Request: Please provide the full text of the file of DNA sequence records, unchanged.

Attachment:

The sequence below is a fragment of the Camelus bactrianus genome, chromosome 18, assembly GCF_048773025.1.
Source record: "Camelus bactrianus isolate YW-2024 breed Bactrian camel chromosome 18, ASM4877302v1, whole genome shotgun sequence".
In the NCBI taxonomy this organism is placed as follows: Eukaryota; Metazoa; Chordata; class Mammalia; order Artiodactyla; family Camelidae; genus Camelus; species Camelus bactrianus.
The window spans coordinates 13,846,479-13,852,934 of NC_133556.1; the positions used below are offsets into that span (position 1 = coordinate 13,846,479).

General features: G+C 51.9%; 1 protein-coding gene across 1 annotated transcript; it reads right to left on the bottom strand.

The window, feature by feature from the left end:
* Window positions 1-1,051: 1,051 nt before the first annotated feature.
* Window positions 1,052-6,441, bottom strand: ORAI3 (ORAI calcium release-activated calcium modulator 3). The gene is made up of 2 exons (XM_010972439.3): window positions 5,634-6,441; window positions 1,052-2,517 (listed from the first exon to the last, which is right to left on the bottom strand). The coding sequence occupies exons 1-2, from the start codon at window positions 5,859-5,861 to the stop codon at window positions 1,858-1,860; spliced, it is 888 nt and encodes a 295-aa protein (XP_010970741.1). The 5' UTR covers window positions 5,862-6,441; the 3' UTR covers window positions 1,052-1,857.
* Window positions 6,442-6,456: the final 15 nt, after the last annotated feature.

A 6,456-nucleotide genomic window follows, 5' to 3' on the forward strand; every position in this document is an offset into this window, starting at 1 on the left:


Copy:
The sequence below is a fragment of the Camelus bactrianus genome, chromosome 18, assembly GCF_048773025.1.
Source record: "Camelus bactrianus isolate YW-2024 breed Bactrian camel chromosome 18, ASM4877302v1, whole genome shotgun sequence".
In the NCBI taxonomy this organism is placed as follows: Eukaryota; Metazoa; Chordata; class Mammalia; order Artiodactyla; family Camelidae; genus Camelus; species Camelus bactrianus.
The window spans coordinates 13,846,479-13,852,934 of NC_133556.1; the positions used below are offsets into that span (position 1 = coordinate 13,846,479).

General features: G+C 51.9%; 1 protein-coding gene across 1 annotated transcript; it reads right to left on the bottom strand.

The window, feature by feature from the left end:
* Window positions 1-1,051: 1,051 nt before the first annotated feature.
* Window positions 1,052-6,441, bottom strand: ORAI3 (ORAI calcium release-activated calcium modulator 3). The gene is made up of 2 exons (XM_010972439.3): window positions 5,634-6,441; window positions 1,052-2,517 (listed from the first exon to the last, which is right to left on the bottom strand). The coding sequence occupies exons 1-2, from the start codon at window positions 5,859-5,861 to the stop codon at window positions 1,858-1,860; spliced, it is 888 nt and encodes a 295-aa protein (XP_010970741.1). The 5' UTR covers window positions 5,862-6,441; the 3' UTR covers window positions 1,052-1,857.
* Window positions 6,442-6,456: the final 15 nt, after the last annotated feature.

A 6,456-nucleotide genomic window follows, 5' to 3' on the forward strand; every position in this document is an offset into this window, starting at 1 on the left: